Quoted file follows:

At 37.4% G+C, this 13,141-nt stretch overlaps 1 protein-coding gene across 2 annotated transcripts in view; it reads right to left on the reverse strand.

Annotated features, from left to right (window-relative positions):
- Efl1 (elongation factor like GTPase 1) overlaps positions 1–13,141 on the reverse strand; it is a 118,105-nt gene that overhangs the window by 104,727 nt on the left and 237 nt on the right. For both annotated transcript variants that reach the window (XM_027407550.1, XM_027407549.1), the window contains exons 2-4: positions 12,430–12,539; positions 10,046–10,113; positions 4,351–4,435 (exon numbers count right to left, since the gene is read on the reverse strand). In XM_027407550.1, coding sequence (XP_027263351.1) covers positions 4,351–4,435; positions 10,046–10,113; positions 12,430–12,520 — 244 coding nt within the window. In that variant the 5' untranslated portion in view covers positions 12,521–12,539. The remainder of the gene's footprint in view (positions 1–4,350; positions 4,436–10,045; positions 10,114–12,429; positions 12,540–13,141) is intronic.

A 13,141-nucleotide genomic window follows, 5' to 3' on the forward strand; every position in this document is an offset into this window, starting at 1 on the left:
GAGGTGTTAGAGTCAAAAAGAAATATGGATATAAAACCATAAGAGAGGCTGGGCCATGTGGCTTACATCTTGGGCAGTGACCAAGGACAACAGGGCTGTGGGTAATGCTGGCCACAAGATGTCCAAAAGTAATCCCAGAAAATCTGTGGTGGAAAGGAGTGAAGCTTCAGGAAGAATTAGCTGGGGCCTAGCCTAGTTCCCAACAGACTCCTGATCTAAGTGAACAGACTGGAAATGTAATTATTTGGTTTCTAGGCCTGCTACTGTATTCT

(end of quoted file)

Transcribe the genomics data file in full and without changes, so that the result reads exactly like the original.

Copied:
At 37.4% G+C, this 13,141-nt stretch overlaps 1 protein-coding gene across 2 annotated transcripts in view; it reads right to left on the reverse strand.

Annotated features, from left to right (window-relative positions):
- Efl1 (elongation factor like GTPase 1) overlaps positions 1–13,141 on the reverse strand; it is a 118,105-nt gene that overhangs the window by 104,727 nt on the left and 237 nt on the right. For both annotated transcript variants that reach the window (XM_027407550.1, XM_027407549.1), the window contains exons 2-4: positions 12,430–12,539; positions 10,046–10,113; positions 4,351–4,435 (exon numbers count right to left, since the gene is read on the reverse strand). In XM_027407550.1, coding sequence (XP_027263351.1) covers positions 4,351–4,435; positions 10,046–10,113; positions 12,430–12,520 — 244 coding nt within the window. In that variant the 5' untranslated portion in view covers positions 12,521–12,539. The remainder of the gene's footprint in view (positions 1–4,350; positions 4,436–10,045; positions 10,114–12,429; positions 12,540–13,141) is intronic.

A 13,141-nucleotide genomic window follows, 5' to 3' on the forward strand; every position in this document is an offset into this window, starting at 1 on the left:
GAGGTGTTAGAGTCAAAAAGAAATATGGATATAAAACCATAAGAGAGGCTGGGCCATGTGGCTTACATCTTGGGCAGTGACCAAGGACAACAGGGCTGTGGGTAATGCTGGCCACAAGATGTCCAAAAGTAATCCCAGAAAATCTGTGGTGGAAAGGAGTGAAGCTTCAGGAAGAATTAGCTGGGGCCTAGCCTAGTTCCCAACAGACTCCTGATCTAAGTGAACAGACTGGAAATGTAATTATTTGGTTTCTAGGCCTGCTACTGTATTCT